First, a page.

-  How do you prove women discrimination? Because it mostly happens on an individual analysis not the state. Besides government oppressing women politically, it is difficult to see what happens inside people’s houses and many times it is the head of the family ( usually male) who decides his children’s fate-- whether the children should attend school/who she marries.

    

 

** Countries who have not ratified the treaty: United States, Iran, Sudan, Somalia, Nauru, Palau, and Tonga**

DRAFT: This module has unpublished changes.

 

How CEDAW works: Procedures and Results from the International Women’s Treaty

By: The Rev. Susan Hagood Lee, Ph.D.

  • In the 20th century women’s rights became global
  • UN Commission on the Status of Womenà created CEDAW because the UN  wanted a broader treaty to set a normative legal framework for women’s rights
  • Jimmy Carter signed the treaty but the US senate did not ratify CEDAW treaty
  • Part 3 of CEDAW treaty: States commit themselves to eliminate discrimination against women in textbooks, scholarships, examinations, sports, family planning education, and school employment
  • This article gives a brief summary of the articles in the treaty of CEDAW on pages 3-5
  • The Protocol allows individuals and groups from States that have signed the Protocol to bring complaints to the Committee about violations of their rights under the Convention
  • Reservations: exempt countries from practicing certain aspects of the treaty.  The purpose is to let countries that have minor issues with CEDAW to be a part of it even if portions of the treaty are not acceptable to the country. 
  1. Many countries (including Egypt) have exempted from Article 29(1) “paragraph stipulating that disputes between countries over the interpretation of CEDAW may be submitted to the International Court of Justice”--- they have done so because they don’t want to be held legally accountable to the treaty's norms on women's human rights. 
  2. Other countries have held reservations for acceptable reasons such as India: India declared that though it supported in principle the registration of all marriages as stated in Article 16, it could not practicably register all marriages in its vast country due to "its variety of customs, religions, and levels of literacy"
  3. Others have had reservations because of sharia law- articles 9 and 16 and article 2 ( which is a core part of CEDAW)— ***check if Egypt is under these reservations ( especially article 2)***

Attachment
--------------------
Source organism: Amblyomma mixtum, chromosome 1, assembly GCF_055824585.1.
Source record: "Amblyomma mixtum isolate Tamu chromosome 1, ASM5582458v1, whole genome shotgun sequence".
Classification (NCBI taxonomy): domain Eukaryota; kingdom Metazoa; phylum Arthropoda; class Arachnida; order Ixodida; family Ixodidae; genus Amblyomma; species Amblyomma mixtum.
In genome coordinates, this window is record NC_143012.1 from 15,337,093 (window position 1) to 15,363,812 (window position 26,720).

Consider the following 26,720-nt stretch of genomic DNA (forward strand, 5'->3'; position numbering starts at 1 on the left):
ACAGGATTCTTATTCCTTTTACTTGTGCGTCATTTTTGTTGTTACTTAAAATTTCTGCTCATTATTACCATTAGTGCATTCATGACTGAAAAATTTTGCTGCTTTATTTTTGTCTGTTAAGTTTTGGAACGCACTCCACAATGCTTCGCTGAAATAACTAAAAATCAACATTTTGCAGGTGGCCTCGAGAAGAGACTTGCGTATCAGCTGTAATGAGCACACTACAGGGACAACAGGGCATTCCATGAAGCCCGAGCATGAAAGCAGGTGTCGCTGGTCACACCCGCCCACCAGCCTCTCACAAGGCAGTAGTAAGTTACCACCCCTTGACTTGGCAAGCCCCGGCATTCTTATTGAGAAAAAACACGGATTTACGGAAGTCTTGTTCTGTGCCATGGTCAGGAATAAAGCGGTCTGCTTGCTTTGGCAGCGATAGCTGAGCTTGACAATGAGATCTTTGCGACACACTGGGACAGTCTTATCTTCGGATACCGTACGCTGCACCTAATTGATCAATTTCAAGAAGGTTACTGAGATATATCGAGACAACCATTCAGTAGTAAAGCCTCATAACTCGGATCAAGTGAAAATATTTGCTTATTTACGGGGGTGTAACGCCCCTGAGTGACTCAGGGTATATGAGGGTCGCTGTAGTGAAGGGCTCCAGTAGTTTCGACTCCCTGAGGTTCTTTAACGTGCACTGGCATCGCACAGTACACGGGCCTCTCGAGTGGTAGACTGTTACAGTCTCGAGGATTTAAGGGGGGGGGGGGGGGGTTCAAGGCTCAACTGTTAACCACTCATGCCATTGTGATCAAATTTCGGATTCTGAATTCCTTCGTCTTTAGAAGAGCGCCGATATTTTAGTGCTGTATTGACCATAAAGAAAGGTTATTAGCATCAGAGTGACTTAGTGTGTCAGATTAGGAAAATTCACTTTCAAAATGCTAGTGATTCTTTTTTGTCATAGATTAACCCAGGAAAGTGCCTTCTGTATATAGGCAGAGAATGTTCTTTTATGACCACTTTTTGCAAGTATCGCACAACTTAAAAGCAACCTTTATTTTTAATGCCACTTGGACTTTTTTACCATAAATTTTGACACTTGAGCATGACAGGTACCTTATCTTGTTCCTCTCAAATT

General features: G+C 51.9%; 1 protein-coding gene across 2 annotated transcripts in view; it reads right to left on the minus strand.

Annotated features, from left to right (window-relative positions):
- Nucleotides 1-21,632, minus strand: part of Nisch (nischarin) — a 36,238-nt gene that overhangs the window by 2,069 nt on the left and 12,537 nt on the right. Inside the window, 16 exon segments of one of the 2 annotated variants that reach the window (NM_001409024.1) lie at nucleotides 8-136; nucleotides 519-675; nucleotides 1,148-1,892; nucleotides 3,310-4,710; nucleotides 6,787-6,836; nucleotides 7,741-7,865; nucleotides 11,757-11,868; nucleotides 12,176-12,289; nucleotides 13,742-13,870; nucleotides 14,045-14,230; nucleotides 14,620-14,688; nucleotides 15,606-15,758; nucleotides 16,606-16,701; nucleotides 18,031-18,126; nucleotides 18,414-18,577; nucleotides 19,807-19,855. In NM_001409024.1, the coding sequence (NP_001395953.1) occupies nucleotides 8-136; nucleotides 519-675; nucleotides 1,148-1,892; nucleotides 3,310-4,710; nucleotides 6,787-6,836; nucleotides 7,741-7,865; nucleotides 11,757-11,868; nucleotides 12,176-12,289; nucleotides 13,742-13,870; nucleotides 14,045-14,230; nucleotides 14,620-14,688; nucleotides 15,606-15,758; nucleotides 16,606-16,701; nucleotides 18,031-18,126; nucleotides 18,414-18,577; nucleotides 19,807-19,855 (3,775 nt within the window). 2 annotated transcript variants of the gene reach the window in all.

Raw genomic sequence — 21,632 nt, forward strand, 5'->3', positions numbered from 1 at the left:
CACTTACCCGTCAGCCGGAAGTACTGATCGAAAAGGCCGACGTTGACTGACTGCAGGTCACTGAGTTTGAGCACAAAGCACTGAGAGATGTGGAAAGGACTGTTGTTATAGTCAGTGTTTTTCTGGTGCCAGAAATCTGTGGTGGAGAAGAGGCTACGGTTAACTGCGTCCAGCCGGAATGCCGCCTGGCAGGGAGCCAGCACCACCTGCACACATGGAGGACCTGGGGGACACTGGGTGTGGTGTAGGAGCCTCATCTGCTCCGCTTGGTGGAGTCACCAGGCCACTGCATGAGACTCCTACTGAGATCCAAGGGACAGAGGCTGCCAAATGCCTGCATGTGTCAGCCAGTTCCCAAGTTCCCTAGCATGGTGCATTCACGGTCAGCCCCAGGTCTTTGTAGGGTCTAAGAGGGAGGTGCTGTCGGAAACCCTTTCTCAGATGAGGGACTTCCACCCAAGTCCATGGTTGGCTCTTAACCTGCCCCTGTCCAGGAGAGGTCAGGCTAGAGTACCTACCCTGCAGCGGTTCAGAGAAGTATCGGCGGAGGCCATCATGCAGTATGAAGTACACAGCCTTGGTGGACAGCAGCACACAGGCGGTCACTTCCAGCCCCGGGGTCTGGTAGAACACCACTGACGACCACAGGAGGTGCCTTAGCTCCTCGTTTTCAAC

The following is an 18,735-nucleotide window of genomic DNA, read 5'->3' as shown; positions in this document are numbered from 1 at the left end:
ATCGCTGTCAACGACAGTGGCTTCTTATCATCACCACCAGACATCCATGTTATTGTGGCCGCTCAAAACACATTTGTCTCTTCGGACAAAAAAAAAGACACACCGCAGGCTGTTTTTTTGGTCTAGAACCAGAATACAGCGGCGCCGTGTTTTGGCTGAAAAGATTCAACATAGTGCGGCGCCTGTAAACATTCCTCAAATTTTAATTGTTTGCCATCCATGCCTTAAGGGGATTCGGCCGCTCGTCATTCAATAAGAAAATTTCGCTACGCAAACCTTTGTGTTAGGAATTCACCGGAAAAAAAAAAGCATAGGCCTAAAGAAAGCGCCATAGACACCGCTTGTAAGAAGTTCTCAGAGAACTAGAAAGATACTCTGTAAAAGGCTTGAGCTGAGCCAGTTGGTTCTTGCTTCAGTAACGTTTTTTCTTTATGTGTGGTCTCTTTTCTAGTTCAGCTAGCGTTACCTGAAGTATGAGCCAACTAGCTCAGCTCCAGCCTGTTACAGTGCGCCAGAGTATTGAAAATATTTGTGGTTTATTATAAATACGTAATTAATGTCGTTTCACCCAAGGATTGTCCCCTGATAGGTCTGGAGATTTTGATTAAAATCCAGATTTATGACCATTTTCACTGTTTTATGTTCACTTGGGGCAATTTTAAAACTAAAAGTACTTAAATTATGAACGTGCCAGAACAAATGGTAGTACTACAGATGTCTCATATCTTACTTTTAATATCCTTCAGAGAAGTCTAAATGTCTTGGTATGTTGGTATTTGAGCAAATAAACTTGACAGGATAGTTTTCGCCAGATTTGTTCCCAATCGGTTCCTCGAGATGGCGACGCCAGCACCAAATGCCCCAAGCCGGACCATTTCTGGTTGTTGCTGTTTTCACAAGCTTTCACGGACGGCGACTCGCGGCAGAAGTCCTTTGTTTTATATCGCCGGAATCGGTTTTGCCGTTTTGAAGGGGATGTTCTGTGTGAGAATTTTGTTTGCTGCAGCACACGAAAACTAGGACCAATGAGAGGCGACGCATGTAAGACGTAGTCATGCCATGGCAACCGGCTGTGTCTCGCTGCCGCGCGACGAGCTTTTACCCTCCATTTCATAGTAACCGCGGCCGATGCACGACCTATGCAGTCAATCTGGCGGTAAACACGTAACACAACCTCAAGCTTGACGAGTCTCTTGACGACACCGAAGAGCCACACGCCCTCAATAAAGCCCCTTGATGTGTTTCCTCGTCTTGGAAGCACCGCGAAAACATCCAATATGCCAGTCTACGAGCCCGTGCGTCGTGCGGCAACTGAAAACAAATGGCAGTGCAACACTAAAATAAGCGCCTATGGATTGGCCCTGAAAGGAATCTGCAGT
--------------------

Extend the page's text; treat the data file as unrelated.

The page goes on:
• The Committee meets two or three times a year, alternating between New York and Geneva.  At each meeting, it reviews reports submitted by nations that are party to CEDAW.
  • The article states how CEDAW has inspired countries to alter their constitutions so that they can create equality for women—Uganda, Brazil, India, Hong Kong, costa Rica ( pages 11-13)** check if these countries are now prosperous to see if women’s rights improve a countries status economically

 

  • Benefits of CEDAW:
  1. Convention offers a structure for updating international norms on gender equality in the form of the General Recommendations
  2. Allows women's voices to be heard on the international stage.  The CEDAW reporting process brings women's groups into the conversation formally by allowing "shadow" reports to be filed with the CEDAW Committee.  The reports give the perspective of women's organizations in the country as a counter to the official report by state officials
  • Negatives of CEDAW:
  1. Some countries have used the reservation process to wriggle out of the purpose of CEDAW, greater gender equality.  By acceding to the treaty, they get the benefit of looking as though they support gender equality
  2. CEDAW is that its effectiveness relies on vibrant and active women's organizations.   
  3. If women's groups do not exist or are not well-organized, the CEDAW process is much less effective. 
  • Page 15 ** reasons why US probably have not ratified- not enough support from women’s groups: they are well-organized but they are all divided and only focus on specific issues. They take their freedom for granted so no need to think about it in general. But other NGOs in other countries have been limited of their freedoms so they have strong women groups to fight - with one or two main ones of the country—ex. Egypt- national council for Women
  1. “There is currently no substantial US movement to ratify CEDAW and most women in the United States, even professional women, have no familiarity with the Convention.  The result is that the US does not have a seat at the CEDAW table.  Because of its absence, the United States lacks credibility in speaking up for women's rights and CEDAW has less effectiveness than it could have with US involvement.”